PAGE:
If your THC-inspired forays into cinema's bargain basement extend no further than Plan 9 From Outer Space and Pink Flamingos, you've got some major catching up to do. Two Thousand Maniacs! and The Flesh Eaters, to name a couple, are no-budget masterpieces of bad taste -- a dying breed thanks to the demise of drive-in theaters, the dwindling of midnight-movie houses, and the Blockbustering of video stores.
The Flesh Eaters is just one of the tasty treats at the PFA.
Riding to the rescue, the unexpectedly irreverent Pacific Film Archive serves up "Born to Be Bad: Trash Cinema From the '60s and '70s," a cornucopia of cheesy, creepy dementia. Kiss Me Quick(July 18) uses a preposterous science-fiction plot line as a transparent excuse to show attractive young women with their tops off (an unusually creative exploitation strategy that, alas, was emphatically trumped just three years later by the art porn of I Am Curious (Yellow)). If horror's your medicine, Jack Hill's Spider Baby (July 25) is a lovingly twisted saga of a decrepit family that starts out disturbingly daft and wastes no time veering into the transcendently gross.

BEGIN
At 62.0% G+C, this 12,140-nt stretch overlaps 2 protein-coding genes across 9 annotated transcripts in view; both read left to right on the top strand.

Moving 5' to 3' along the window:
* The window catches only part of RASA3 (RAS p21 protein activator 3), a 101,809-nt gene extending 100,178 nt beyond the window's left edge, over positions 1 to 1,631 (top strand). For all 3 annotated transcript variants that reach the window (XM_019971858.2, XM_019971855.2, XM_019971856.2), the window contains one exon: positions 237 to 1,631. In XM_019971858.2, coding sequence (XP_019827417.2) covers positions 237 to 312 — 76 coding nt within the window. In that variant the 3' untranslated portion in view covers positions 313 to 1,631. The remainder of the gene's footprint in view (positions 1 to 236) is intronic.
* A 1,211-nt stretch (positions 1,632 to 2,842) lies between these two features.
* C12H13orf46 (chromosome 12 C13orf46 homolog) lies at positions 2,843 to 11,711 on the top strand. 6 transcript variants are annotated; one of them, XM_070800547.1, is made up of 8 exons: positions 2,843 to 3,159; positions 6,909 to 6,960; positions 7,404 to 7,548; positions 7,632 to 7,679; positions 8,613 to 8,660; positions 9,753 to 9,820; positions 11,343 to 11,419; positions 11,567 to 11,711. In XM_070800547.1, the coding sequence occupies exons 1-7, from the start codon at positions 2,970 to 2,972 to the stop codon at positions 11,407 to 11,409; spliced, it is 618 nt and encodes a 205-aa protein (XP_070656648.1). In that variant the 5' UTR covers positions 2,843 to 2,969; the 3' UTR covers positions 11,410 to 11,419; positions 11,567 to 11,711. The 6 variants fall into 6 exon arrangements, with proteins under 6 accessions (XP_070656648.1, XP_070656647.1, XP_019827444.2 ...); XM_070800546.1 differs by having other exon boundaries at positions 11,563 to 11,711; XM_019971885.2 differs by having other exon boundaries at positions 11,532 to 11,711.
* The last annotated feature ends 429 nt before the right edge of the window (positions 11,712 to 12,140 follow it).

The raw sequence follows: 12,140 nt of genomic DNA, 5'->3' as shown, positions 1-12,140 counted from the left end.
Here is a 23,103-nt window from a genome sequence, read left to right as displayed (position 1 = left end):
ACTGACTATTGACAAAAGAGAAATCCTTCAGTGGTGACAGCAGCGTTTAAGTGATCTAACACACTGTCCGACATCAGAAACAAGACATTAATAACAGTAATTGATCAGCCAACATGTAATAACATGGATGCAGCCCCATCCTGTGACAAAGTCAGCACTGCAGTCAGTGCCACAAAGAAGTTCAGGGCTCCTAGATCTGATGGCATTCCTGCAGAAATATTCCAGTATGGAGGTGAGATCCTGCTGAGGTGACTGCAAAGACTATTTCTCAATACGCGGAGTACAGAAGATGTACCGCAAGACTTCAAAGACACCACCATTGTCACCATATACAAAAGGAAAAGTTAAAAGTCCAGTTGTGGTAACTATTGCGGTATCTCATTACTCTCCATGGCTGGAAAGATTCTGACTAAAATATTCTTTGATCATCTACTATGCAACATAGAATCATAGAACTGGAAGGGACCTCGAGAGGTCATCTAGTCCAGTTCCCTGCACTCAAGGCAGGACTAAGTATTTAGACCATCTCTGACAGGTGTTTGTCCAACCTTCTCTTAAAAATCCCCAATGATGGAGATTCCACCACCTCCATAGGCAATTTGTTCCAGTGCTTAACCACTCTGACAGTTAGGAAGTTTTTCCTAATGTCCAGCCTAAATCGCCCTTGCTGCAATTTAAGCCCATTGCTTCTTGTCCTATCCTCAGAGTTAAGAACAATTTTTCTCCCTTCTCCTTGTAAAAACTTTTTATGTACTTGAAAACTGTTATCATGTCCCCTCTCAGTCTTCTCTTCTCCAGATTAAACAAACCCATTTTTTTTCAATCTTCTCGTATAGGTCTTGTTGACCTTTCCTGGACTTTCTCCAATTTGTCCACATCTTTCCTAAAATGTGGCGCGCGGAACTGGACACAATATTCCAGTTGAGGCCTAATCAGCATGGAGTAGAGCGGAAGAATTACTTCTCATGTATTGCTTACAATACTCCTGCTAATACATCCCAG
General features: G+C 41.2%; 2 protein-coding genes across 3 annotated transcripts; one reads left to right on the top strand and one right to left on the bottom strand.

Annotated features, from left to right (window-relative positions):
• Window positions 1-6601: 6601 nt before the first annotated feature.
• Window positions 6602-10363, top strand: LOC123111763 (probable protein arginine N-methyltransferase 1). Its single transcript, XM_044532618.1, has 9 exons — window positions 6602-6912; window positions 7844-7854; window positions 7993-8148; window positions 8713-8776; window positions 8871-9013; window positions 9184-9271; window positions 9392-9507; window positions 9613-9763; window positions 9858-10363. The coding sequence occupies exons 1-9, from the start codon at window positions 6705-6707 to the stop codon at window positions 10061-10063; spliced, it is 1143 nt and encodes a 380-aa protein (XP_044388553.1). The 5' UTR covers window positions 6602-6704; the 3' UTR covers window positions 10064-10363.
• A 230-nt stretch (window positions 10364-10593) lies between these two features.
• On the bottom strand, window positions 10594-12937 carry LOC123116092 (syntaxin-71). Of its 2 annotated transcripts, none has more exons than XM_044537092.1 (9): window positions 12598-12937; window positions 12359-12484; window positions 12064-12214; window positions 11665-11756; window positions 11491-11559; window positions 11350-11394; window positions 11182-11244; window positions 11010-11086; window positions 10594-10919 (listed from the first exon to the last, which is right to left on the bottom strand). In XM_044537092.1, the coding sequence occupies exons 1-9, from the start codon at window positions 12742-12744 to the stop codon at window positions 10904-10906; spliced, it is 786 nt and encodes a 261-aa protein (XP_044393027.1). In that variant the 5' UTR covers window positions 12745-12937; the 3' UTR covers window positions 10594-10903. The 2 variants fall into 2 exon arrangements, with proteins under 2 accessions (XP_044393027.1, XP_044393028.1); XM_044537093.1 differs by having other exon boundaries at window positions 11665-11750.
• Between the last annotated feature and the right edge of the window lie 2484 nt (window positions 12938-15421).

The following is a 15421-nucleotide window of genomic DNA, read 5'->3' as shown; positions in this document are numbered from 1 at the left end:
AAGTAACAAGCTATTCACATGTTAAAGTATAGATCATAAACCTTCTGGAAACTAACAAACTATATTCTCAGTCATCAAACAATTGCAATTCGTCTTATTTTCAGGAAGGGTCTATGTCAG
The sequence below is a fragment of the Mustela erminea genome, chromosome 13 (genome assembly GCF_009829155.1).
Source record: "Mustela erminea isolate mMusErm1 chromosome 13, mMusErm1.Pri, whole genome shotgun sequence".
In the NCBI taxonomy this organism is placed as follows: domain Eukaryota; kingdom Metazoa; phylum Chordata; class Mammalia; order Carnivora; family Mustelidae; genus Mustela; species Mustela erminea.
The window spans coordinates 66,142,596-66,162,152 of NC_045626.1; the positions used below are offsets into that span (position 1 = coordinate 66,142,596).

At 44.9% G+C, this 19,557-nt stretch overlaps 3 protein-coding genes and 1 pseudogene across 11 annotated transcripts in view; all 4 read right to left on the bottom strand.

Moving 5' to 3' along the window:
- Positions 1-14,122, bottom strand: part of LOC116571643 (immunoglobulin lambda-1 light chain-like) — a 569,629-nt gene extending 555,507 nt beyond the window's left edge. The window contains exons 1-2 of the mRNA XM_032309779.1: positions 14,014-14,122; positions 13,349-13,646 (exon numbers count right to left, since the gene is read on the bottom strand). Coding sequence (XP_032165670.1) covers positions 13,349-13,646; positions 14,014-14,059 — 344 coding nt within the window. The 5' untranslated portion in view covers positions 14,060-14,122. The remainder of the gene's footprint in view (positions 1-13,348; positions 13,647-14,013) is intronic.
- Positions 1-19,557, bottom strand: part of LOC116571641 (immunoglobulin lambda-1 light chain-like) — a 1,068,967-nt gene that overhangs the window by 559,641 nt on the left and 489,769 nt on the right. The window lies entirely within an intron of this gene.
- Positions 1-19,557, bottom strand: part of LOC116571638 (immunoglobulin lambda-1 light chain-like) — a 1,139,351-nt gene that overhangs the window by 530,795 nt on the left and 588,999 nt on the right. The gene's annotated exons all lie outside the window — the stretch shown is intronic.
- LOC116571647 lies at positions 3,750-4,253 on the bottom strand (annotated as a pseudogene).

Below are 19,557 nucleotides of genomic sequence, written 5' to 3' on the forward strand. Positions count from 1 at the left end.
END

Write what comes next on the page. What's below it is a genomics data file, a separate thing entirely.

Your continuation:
The series overflows with weird science and ludicrous special effects, from the insane, shipwrecked marine biologist with the dastardly plan in The Flesh Eaters (July 18) to the twisted, lab-locked Dr. Frankenstein-ish scientist who devises The Atomic Brain (July 11). While those flicks offer rich insight into American fears of technology 30 and 40 years ago, Cold War/fallout shelter paranoia clearly inspired the radioactive monster who emerges from the sea to make his name as The Horror of Party Beach (Aug. 29). And a decade before Deliverance curtailed Southbound vacation outings, the legendary auteur Herschell Gordon Lewis (now a top consultant in the direct-mail industry) made Two Thousand Maniacs! (Aug. 1), a gruesome gorefest in which a half-dozen Yankees run horribly, horribly afoul of some ordinary folks below the Mason-Dixon Line. How can Jurassic Park III compare with that?